74% of players experienced harassment in online games

The study by Anti-Defamation League (ADL) found 74% of gamers have suffered from various forms of toxic behavior.

harrassment

“Large-scale commercial games have these aspects of their platform that are totally unmoderated spaces,” Daniel Kelley, ADL representative, told Kotaku.

Many forms of harrassment

These are some disturbing stats that the ADL study revealed:

  • 65 percent of online players reported experiencing “severe harassment,” including “physical threats, stalking and sustained harassment.”
  • 29 percent said their private information was published by strangers as a result of an online game.
  • Roughly a third of LGBTQ players experienced harrassment because of their sexual orientation. A third of black or African-American players, and a quarter of Latin and Asian-American players cited their ethnicity as the reason for toxic behavavior towards them.
  • 40% of women said that they were harassed because of their gender, with perpetrators identifying women via voice chats.
  • 23% of players reported being encouraged to discuss white supremacy, indicating that certain online game subcultures might welcome white supremacist ideology.
  • 35 percent admitted initiating abusive behavior themselves, including trolling or name calling.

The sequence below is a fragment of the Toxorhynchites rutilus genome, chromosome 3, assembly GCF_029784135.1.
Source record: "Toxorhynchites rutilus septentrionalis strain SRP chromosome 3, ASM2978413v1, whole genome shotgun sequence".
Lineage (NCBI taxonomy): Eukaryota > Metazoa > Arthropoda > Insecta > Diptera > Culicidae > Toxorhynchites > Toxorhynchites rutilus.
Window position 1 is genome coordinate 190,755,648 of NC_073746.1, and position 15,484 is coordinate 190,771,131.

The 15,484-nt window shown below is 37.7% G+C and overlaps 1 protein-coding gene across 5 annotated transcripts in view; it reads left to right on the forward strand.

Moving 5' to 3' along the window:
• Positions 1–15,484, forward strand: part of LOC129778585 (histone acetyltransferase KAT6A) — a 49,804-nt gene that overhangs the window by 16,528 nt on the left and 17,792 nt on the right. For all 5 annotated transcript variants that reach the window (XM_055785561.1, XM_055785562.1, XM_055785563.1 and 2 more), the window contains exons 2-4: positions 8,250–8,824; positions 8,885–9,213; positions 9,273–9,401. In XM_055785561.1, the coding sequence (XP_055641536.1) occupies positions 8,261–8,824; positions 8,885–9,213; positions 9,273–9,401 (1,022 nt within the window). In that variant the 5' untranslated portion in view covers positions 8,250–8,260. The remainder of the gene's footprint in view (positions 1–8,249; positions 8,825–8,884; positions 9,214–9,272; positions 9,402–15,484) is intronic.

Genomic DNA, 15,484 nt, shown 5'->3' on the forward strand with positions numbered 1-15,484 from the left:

Cruel games

Among the titles most conducive to harassment the study lists Counter-Strike: Global Offensive, Overwatch, PlayerUnknown’s Battlegrounds, and League of Legends, with Dota 2 taking the lead as the most toxic of them all.

Conversely, World of Warcraft, Minecraft and NBA 2K are credited for some positive interactions by 80% of the players surveyed.

What to do?

Kelley said that online games should catch up with other online services like Facebook and Twitter that have campaigned decisively to eliminate harassment among their users.

“I was looking at both Fortnite and League of Legends’ [current] policies around harassment and looking at Twitter’s in 2006 and they seem to be carbon copies of each other.”

Kelley calls on the Entertainment Software Ratings Board (ESRB) to update their current rating system to recognize harrassment as a specific form of in-game violence.

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